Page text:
Mike went on to say that this man came to him wondering if Mike thought God did this like the other minister said, and it was Mike’s response that led the Dad to those baptismal waters that day. Mike shared with this dad that God loves all of creation without condition. God wants us all to experience that love, and never ever tries to shame us, or manipulate us into seeking. Lastly Mike told this grieving Dad that he had no idea why his son died, and he would not ever want to suggest that he knew why that happened, but he did no one thing and that is the God who Mike worships would never do something like that to anyone.
It was only weeks after that conversation that Mike received a call from the Dad letting him know that he wanted Mike to baptize him. That Dad also made sure Mike knew that he was the very first minister to ever have the courage to say he didn’t know why tragedies happen. Throughout this man’s life, ministers, even relatives who happened to be ministers, told him that the bad things, the tragedies if you will, were his fault. That he brought it on himself and that God was getting back at him for the “bad choices” he had made at some time earlier. He had heard things like, “God’s trying to tell you that you need to make better choices.”
Mike had the courage to be honest with this grieving Dad in a way that opened the door to a new understanding of himself and of God. It is so hard for us to say we don’t know, especially for those more logically inclined. If everything must have a cause and effect, then saying I don’t know is virtually impossible.
This cause and effect thinking happened in Jesus’ day too. The two stories in our texts today illustrate that people have always tried to “make sense” or intellectually understand the bad stuff of life. Where Luke told of a group wondering if some Galileans had been killed and had their blood co-mingled with their animal sacrifices because of their sin, John’s Gospel brings us the Disciples asking Jesus if a man’s blindness was because of his sin or his parents sin. “Neither” was Jesus’ answer. God did not cause the man’s blindness…but God could no doubt work with and through this blind man so that God would be revealed.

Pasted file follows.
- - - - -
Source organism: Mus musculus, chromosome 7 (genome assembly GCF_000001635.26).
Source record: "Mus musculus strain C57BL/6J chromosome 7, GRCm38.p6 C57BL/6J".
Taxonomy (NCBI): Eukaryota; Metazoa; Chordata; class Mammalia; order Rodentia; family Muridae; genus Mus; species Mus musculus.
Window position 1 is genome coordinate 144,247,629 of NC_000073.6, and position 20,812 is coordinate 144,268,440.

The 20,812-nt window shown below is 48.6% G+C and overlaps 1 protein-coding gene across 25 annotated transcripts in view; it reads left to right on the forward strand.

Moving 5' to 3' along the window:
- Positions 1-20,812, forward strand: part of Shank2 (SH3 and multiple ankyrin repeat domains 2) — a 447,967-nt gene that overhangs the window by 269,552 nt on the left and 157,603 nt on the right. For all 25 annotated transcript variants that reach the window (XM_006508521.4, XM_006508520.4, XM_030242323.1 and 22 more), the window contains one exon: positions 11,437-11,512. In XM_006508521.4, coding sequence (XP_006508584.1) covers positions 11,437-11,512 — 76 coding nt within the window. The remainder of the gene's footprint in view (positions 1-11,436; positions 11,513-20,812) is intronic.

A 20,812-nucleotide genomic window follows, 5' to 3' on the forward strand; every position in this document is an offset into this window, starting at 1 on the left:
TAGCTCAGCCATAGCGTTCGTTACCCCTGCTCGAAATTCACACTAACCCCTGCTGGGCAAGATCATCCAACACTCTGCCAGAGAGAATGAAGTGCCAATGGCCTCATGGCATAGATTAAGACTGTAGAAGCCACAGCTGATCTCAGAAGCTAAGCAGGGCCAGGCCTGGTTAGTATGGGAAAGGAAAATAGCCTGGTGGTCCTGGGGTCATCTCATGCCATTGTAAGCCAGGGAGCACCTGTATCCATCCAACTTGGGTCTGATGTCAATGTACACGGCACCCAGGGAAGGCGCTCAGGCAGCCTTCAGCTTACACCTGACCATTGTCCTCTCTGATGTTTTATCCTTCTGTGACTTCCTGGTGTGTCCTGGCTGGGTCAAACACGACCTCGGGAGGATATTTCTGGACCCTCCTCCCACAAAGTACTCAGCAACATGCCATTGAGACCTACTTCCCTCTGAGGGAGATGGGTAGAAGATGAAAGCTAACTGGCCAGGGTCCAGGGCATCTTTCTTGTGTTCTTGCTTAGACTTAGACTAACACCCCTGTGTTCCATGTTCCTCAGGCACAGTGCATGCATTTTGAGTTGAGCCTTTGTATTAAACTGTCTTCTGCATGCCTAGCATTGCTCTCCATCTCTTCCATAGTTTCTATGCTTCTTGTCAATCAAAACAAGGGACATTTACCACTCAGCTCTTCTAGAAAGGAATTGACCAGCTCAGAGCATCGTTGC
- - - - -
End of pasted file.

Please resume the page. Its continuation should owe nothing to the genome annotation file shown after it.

The Bad theology that Jesus had to confront is still with us today. It comes from manipulative preachers and “pop” psychologists like Dr. Phil. It comes from country music songs and the theological cesspool of the internet. It comes from our own life experience and our thin and flawed lines of reasoning. And it leaves us confused.
We tend to cling to the idea that everything happens for a reason, which causes us to say or hear things like “you are experiencing this suffering because you did . It seems to me that we must steer clear of always placing the reason for our suffering on God. God loves all of us so much that God limits God’s self and entrusts us with free-will. And while we may not like it during our times of suffering, we tend to crave it at all other times.
The truth is that most of us are more secure with rules and absolutes than we are with faith and mystery. We really do want answers to our questions… and we want them now! But as theologian and Church Historian, and my former professor, Dr. Bill Leonard, says, “Some questions still aren’t answered, but faith is possible nonetheless.”
For me it comes down to 2 things: trust and the willingness to embrace the mystery and I believe Jesus said as much. Instead of making sense of it all, he led the disciples to consider the mystery. The journey of faith is not about getting all of your questions answered…as though that is even possible…or even that it is God’s desire for you. It is about yielding your heart, mind and soul to God a little more each day.
So be careful about the theology you claim. Whether it is some easy, throw-away line from a movie, the simple lyric of a sentimental song, the feel good theology from a talk show host, or even the sure fire answers of a TV preacher who will never hold your hand and pray with you…be careful of the voices you are willing to listen to. Bad theology abounds…but it is not the theology of this book, and never has been.
And that is the good news…and that is The Gospel for this day.